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Roland Bainton

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Roland Bainton
BornMarch 30, 1894
Ilkeston, England
DiedFebruary 13, 1984
Period20th century
SubjectReformation history

Roland Herbert Bainton (March 30, 1894 – February 13, 1984) was a British-born American Protestant church historian.


Bainton was born in Ilkeston, Derbyshire,[1] England, and came to the United States in 1902. He received an AB degree from Whitman College, and BD and PhD. degrees from Yale University. He also received a number of honorary degrees including a DD from Meadville Theological Seminary and from Oberlin College, Dr. Theologiae from the University of Marburg, Germany, and LittD from Gettysburg College. A specialist in Reformation history, Bainton was for 42 years Titus Street Professor of ecclesiastical history at Yale Divinity School, and he continued his writing well into his 20 years of retirement.

Bainton's father was a pacifist, and he himself married a Quaker. Graduating from seminary just as World War I began, he was a pacifist and became a conscientious objector.[2] He affiliated with the Society of Friends' unit of the American Red Cross. Although he was ordained as a Congregationalist minister, he never served as the pastor of a congregation.

Bainton wore his scholarship lightly and had a lively, readable style. His most popular books were Here I Stand: A Life of Martin Luther (1950), which sold more than a million copies, and The Reformation of the Sixteenth Century (1952), both of which were widely used as textbooks. In all, he was the author of more than 30 books on Christianity. Many of Bainton's books are illustrated with examples taken from his collection of medieval and Renaissance drawings, woodcuts, and engravings.[3] He was elected a Fellow of the American Academy of Arts and Sciences in 1954.[4]

A collection of essays in honor of Roland Bainton was published in 1962.[5]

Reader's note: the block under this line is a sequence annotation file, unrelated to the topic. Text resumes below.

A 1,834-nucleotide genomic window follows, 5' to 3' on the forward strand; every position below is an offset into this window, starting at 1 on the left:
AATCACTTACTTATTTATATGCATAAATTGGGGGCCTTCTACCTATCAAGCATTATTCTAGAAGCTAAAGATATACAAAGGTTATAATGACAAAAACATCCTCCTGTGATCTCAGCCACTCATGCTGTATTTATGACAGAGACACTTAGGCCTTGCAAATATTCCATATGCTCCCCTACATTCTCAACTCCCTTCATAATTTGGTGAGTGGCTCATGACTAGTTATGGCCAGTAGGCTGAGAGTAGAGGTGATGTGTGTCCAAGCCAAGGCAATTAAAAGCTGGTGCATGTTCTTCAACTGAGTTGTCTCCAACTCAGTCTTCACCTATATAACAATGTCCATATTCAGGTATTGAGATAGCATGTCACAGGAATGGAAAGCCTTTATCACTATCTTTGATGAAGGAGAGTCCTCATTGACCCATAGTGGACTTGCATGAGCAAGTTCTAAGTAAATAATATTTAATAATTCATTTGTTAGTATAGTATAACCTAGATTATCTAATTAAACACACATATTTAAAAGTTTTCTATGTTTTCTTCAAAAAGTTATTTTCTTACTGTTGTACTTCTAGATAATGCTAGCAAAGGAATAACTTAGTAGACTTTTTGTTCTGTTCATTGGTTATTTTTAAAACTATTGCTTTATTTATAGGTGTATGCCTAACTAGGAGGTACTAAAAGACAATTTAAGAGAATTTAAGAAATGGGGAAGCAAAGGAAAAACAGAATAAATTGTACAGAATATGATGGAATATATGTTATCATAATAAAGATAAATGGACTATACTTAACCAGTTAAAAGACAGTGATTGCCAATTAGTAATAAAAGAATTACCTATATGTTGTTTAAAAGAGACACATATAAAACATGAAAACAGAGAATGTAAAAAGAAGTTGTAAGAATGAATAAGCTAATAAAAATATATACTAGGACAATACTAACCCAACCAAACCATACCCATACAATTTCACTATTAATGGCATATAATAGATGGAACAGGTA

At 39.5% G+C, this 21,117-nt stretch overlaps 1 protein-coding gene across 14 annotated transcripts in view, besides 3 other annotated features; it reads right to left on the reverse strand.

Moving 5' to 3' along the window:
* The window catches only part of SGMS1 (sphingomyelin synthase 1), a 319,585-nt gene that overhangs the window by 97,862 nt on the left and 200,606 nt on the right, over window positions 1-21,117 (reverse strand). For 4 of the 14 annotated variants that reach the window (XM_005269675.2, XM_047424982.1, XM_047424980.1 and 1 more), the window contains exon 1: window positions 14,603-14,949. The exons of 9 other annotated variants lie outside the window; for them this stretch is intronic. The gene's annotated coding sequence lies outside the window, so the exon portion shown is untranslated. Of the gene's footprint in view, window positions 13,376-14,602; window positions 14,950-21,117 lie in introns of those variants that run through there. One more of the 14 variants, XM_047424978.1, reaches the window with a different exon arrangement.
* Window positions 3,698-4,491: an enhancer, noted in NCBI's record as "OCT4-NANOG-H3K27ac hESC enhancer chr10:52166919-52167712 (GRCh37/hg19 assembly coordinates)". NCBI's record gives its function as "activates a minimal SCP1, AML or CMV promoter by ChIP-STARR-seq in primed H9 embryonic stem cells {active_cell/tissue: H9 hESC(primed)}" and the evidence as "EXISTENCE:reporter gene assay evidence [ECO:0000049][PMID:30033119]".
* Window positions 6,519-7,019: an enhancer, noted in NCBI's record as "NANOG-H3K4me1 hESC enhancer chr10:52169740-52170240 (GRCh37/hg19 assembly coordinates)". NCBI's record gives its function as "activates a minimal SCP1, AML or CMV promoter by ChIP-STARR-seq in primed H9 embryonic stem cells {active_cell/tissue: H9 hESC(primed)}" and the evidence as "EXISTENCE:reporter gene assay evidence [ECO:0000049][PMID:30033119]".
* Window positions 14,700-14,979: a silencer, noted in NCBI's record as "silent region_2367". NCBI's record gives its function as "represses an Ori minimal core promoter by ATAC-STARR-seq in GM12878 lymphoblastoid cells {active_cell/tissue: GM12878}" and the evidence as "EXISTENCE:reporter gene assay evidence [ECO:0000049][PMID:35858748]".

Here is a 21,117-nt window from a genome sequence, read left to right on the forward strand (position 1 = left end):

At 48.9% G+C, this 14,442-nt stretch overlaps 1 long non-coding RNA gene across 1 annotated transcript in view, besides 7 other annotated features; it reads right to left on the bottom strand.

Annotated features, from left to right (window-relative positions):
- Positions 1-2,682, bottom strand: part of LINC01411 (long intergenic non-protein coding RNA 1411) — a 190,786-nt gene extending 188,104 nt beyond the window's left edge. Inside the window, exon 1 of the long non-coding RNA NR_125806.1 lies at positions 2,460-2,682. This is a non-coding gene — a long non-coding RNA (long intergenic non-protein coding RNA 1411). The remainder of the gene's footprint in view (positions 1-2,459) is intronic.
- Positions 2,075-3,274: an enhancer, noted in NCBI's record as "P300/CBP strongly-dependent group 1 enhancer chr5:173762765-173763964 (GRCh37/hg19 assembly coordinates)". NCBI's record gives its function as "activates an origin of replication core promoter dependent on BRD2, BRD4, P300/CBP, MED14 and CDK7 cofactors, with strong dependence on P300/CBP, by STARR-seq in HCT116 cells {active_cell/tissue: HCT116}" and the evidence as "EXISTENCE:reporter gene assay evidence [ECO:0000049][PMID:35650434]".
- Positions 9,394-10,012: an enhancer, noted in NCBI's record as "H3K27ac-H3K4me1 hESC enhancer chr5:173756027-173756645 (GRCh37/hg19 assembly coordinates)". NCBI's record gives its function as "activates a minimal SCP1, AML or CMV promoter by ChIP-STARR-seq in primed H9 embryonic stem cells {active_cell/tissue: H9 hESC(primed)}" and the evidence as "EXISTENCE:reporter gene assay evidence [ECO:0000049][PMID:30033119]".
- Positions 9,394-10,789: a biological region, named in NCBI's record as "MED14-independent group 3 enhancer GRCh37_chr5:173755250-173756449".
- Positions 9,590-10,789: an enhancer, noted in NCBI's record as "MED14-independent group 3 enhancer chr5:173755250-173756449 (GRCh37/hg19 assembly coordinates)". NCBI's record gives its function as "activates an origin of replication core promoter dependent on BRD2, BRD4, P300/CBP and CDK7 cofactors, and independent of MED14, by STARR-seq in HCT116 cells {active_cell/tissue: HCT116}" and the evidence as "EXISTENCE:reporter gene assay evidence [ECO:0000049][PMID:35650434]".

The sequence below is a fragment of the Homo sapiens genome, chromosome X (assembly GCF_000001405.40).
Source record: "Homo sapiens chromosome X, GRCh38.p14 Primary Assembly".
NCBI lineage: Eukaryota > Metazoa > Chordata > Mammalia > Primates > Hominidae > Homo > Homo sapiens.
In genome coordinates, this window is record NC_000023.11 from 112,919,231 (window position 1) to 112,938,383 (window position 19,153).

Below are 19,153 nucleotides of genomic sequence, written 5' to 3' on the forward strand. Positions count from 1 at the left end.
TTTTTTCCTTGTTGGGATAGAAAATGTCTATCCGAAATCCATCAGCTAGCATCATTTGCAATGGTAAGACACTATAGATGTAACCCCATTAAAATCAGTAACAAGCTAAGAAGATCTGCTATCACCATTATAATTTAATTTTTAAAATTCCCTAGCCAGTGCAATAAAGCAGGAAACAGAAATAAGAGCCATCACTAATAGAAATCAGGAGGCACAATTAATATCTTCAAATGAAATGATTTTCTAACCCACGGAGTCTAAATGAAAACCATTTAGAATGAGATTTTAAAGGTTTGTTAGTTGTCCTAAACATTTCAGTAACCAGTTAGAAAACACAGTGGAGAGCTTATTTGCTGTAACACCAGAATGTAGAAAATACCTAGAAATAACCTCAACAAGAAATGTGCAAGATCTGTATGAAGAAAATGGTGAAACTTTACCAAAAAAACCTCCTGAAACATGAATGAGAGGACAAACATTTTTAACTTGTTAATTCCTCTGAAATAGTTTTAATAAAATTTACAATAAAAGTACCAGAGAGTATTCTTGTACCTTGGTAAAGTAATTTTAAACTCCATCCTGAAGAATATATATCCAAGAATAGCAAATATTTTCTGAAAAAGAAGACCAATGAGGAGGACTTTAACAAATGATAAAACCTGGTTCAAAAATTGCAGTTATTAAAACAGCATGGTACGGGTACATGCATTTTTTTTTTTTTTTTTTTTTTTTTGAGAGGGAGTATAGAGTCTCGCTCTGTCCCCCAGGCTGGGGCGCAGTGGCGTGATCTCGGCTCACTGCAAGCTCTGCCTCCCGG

Here I Stand[edit]

Bainton published Here I Stand: A Life of Martin Luther in 1950. As of 2019, it is still in print. Kenneth Scott Latourette, in the chapter notes for "Luther and the Rise and Spread of Lutheranism" in his History of Christianity, lauds Bainton's biography of Luther as "A superb combination of accurate scholarship based upon a thorough knowledge of the sources and secondary works with insight, vivid, readable literary style, and reproductions of contemporary illustrations. It also contains so valuable a bibliography as to render needless an extended one in this chapter."[6]

In his chapter on Luther's writings in Invitation to the Classics,[7] Mark A. Noll singles out Bainton's biography: "Of the many superlative treatments, a half-century old study by Roland Bainton, Here I Stand: A Life of Martin Luther, has justly won a reputation as a classic work on a classic subject."

Bainton was severely critical of Erik Erickson's psychoanalytic biography of Luther, Young Man Luther.

The Reformation of the Sixteenth Century[edit]

This volume went to press in 1952. Its value, also, is acknowledged by Latourette in the chapter notes on "Luther and the Rise and Spread of Lutheranism" (see note on Here I Stand), thus, "An admirable popular brief summary by an outstanding specialist".[8]

Other works[edit]


  • — (1937). David Joris. Wiedertäufer und Kämpfer für Toleranz. Leipzig, Germany: M. Heinzius Nachf.
  • —. The Age of Reformation.
  • — (1976). Behold the Christ: A Portrayal of Christ in Words and Pictures. Harper & Row. ISBN 0060603534.
  • —. Christian Attitudes Toward War and Peace.
  • —. Christianity.
  • —. The Church of Our Fathers.
  • —. Erasmus of Christendom.
  • —. The Travail of Religious Liberty.
  • —. Women of the Reformation in France and England.
  • —. Women of the Reformation in Germany and Italy.
  • — (1940). Bernardino Ochino, esule e riformatore senese del Cinquecento 1487-1563. Firenze, La Nuova Italia.
  • — (1964). Christendom: A Short History of Christianity and its Impact on Western Civilization., in two volumes
  • —. Early Christianity.
  • — (1953). Hunted Heretic: The Life and Death of Michael Servetus, 1511-1553. The Beacon Press.
  • — (1964). Sex, Love and Marriage. A Christian survey. Fontana Books.



  1. ^ Roland Bainton at Biography.com accessed June 2007
  2. ^ Janse, Wim; Pitkin, Barbara (2006). The Formation of Clerical And Confessional Identities in Early Modern Europe. BRILL. p. 558. ISBN 978-90-04-14909-0.
  3. ^ Here I Stand: A Life of Martin Luther. Nashville: Abingdon. 1980 [1950]. back cover. ISBN 0-687-16893-7.
  4. ^ "Book of Members, 1780-2010: Chapter B" (PDF). American Academy of Arts and Sciences. Retrieved 5 May 2011.
  6. ^ Latourette, Kenneth (1975). "Luther and the Rise and Spread of Lutheranism". A History of Christianity Volume II: Reformation to the Present. New York: Harper & Row. p. 743. ISBN 0-06-064536-9.
  7. ^ Noll, Mark (1998). "Martin Luther". In Louise Cowan and Os Guinness (ed.). Invitation to the Classics. Grand Rapids: Baker Books. p. 121. ISBN 0-8010-1156-6.
  8. ^ Latourette. "Luther and the Rise and Spread of Lutheranism". History of Christianity: Reformation to the Present. p. 742.

Books by Roland Bainton[edit]

External links[edit]